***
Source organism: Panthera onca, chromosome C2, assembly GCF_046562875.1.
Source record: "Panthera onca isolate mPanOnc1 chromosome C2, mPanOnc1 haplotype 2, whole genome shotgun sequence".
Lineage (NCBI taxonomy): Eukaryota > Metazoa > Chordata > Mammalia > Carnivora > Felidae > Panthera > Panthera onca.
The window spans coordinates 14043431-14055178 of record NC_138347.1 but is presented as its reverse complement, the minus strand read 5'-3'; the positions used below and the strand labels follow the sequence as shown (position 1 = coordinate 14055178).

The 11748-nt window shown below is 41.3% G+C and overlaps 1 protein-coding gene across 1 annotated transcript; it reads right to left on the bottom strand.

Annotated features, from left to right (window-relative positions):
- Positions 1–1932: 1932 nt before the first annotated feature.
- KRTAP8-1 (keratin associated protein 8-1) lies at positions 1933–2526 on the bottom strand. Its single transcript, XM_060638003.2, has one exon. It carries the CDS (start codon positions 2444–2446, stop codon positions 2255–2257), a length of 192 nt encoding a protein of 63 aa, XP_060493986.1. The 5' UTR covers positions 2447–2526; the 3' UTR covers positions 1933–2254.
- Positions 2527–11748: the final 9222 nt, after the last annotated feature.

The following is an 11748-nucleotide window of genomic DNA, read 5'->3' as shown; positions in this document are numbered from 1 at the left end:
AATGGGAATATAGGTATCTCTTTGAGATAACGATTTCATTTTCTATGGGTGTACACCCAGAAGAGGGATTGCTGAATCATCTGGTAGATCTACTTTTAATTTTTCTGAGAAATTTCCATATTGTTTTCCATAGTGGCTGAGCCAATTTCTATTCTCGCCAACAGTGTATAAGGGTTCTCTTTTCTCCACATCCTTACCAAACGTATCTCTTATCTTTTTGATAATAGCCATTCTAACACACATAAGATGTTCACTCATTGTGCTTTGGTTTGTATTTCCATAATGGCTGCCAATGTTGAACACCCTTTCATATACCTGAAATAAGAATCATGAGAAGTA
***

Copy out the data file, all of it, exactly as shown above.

Source organism: Panthera onca, chromosome C2, assembly GCF_046562875.1.
Source record: "Panthera onca isolate mPanOnc1 chromosome C2, mPanOnc1 haplotype 2, whole genome shotgun sequence".
Lineage (NCBI taxonomy): Eukaryota > Metazoa > Chordata > Mammalia > Carnivora > Felidae > Panthera > Panthera onca.
The window spans coordinates 14043431-14055178 of record NC_138347.1 but is presented as its reverse complement, the minus strand read 5'-3'; the positions used below and the strand labels follow the sequence as shown (position 1 = coordinate 14055178).

The 11748-nt window shown below is 41.3% G+C and overlaps 1 protein-coding gene across 1 annotated transcript; it reads right to left on the bottom strand.

Annotated features, from left to right (window-relative positions):
- Positions 1–1932: 1932 nt before the first annotated feature.
- KRTAP8-1 (keratin associated protein 8-1) lies at positions 1933–2526 on the bottom strand. Its single transcript, XM_060638003.2, has one exon. It carries the CDS (start codon positions 2444–2446, stop codon positions 2255–2257), a length of 192 nt encoding a protein of 63 aa, XP_060493986.1. The 5' UTR covers positions 2447–2526; the 3' UTR covers positions 1933–2254.
- Positions 2527–11748: the final 9222 nt, after the last annotated feature.

The following is an 11748-nucleotide window of genomic DNA, read 5'->3' as shown; positions in this document are numbered from 1 at the left end:
AATGGGAATATAGGTATCTCTTTGAGATAACGATTTCATTTTCTATGGGTGTACACCCAGAAGAGGGATTGCTGAATCATCTGGTAGATCTACTTTTAATTTTTCTGAGAAATTTCCATATTGTTTTCCATAGTGGCTGAGCCAATTTCTATTCTCGCCAACAGTGTATAAGGGTTCTCTTTTCTCCACATCCTTACCAAACGTATCTCTTATCTTTTTGATAATAGCCATTCTAACACACATAAGATGTTCACTCATTGTGCTTTGGTTTGTATTTCCATAATGGCTGCCAATGTTGAACACCCTTTCATATACCTGAAATAAGAATCATGAGAAGTA